Tholu bommalata, Leather puppets
Andhra Pradesh’s famous leather puppets are large in their make, and made from translucent goatskin. The distinctive details are painted in bright colours, and perforations are later added to these striking puppets. Traditionally used as shadow puppets, the leather puppet theatre, or Tolu bommalata as it is locally called, was developed in the 16th century under the patronage of Vijayanagara rulers.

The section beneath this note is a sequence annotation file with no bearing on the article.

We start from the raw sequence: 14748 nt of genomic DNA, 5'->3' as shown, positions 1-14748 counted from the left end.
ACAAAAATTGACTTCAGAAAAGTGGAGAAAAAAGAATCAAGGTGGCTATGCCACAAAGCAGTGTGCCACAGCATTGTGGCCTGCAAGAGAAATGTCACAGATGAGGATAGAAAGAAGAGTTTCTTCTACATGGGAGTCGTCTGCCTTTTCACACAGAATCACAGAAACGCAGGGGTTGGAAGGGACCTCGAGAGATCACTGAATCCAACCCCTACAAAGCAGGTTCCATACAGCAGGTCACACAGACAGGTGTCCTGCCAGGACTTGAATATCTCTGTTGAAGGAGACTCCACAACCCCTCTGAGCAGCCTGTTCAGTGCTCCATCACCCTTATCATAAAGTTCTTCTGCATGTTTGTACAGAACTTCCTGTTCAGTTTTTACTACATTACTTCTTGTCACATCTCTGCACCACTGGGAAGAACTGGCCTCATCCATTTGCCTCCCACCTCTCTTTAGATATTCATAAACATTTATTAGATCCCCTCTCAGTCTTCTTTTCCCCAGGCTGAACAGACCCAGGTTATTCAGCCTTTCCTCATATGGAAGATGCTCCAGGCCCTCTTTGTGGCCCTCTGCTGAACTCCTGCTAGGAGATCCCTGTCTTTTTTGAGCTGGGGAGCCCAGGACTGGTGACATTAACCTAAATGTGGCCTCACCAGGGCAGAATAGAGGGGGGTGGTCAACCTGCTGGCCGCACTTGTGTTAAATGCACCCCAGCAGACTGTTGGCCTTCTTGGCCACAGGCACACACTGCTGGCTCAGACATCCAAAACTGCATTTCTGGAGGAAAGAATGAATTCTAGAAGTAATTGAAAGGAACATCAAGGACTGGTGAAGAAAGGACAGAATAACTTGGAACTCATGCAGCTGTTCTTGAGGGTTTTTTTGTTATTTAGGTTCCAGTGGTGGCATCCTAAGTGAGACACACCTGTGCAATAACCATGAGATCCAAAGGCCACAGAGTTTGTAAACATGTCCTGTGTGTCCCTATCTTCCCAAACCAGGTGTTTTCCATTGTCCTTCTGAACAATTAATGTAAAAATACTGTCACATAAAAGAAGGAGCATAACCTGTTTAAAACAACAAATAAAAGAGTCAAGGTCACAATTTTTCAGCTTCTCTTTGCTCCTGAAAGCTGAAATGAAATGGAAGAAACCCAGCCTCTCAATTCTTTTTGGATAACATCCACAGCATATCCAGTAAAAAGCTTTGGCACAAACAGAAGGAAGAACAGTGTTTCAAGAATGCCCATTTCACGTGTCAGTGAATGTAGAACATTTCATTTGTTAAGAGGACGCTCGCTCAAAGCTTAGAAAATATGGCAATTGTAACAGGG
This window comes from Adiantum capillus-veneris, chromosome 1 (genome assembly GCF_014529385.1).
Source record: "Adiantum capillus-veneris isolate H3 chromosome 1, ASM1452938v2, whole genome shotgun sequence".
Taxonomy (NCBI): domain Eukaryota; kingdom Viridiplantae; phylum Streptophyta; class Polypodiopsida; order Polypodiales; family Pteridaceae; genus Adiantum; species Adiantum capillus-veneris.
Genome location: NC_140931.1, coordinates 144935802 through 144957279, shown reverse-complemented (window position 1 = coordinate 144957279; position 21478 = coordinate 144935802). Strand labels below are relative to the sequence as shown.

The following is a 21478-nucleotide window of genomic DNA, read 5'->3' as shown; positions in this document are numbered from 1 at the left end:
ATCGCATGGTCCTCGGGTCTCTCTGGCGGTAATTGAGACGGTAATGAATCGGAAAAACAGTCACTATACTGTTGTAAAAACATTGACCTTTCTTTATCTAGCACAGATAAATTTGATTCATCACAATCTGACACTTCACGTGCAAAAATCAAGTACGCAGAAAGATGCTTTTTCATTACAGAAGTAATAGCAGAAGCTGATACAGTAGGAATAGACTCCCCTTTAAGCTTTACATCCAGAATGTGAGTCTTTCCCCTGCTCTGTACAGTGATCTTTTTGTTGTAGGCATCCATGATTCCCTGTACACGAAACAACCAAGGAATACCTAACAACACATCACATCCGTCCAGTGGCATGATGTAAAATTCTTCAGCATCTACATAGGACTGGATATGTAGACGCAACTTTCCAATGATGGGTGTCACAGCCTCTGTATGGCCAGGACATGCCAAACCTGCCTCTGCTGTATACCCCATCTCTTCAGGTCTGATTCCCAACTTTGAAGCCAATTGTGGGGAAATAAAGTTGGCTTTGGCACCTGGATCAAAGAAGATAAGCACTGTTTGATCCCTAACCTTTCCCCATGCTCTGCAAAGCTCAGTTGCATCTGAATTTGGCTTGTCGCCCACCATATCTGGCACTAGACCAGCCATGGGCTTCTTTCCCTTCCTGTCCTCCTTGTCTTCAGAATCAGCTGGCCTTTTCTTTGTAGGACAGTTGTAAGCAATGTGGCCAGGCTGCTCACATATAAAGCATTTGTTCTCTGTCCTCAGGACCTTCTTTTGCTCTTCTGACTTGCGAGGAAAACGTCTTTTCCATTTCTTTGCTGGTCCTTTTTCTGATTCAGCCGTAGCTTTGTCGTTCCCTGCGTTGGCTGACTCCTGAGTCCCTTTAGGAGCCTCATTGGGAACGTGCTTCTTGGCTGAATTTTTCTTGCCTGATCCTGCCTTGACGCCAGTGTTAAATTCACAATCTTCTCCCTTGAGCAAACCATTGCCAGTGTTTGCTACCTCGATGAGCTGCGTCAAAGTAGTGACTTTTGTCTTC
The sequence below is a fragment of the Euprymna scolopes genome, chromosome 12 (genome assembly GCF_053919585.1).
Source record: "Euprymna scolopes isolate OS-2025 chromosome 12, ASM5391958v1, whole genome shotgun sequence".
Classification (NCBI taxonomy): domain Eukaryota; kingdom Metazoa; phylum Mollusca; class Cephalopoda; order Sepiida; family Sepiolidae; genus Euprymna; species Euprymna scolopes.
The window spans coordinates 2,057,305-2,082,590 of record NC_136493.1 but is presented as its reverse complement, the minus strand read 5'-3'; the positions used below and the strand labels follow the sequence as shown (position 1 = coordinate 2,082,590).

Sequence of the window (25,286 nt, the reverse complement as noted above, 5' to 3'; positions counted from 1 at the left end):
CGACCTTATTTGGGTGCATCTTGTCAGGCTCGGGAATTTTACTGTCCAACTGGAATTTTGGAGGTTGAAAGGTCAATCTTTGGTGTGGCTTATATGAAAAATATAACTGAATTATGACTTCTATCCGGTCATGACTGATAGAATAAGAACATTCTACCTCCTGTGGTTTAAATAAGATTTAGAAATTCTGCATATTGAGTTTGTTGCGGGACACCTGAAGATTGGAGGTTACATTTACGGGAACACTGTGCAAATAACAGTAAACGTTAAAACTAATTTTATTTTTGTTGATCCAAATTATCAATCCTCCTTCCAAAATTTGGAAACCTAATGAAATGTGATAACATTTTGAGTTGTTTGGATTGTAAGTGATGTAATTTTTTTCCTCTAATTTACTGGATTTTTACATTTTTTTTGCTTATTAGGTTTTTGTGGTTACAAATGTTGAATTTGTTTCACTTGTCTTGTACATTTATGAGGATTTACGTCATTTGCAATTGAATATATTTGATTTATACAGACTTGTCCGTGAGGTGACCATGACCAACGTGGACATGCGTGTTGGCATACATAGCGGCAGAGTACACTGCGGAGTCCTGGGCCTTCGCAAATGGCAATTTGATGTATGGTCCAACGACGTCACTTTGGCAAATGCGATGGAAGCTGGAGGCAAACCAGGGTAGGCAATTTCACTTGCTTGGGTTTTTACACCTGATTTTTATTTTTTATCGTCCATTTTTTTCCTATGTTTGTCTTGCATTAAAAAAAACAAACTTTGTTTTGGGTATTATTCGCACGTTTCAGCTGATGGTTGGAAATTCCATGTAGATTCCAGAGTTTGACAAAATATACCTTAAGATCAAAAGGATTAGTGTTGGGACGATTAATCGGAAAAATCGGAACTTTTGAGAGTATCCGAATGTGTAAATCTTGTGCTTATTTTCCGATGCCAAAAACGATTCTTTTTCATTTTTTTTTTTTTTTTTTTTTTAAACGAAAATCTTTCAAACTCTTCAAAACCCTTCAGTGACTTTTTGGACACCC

The craft was part of Andhra’s cultural heritage, as leather puppetry united the arts of painting, and sculpture, with theatre. It also called for seasoned and deft hands for manipulating puppets, and puppet-making.
If one witnesses a rendition of Tolu bommalata, you will notice that episodes from the epics of Ramayana and Mahabharata are the popular themes depicted. “A fine white cloth measuring 12x9 ft lit from the back with a bulb or oil lamp functions as a screen. Both sides of the puppet are painted by us to enhance the projection of the figure. The puppet is then inserted in between two bamboo splits for stiffness, and movement. They can range from 3 to 6 ft in size.”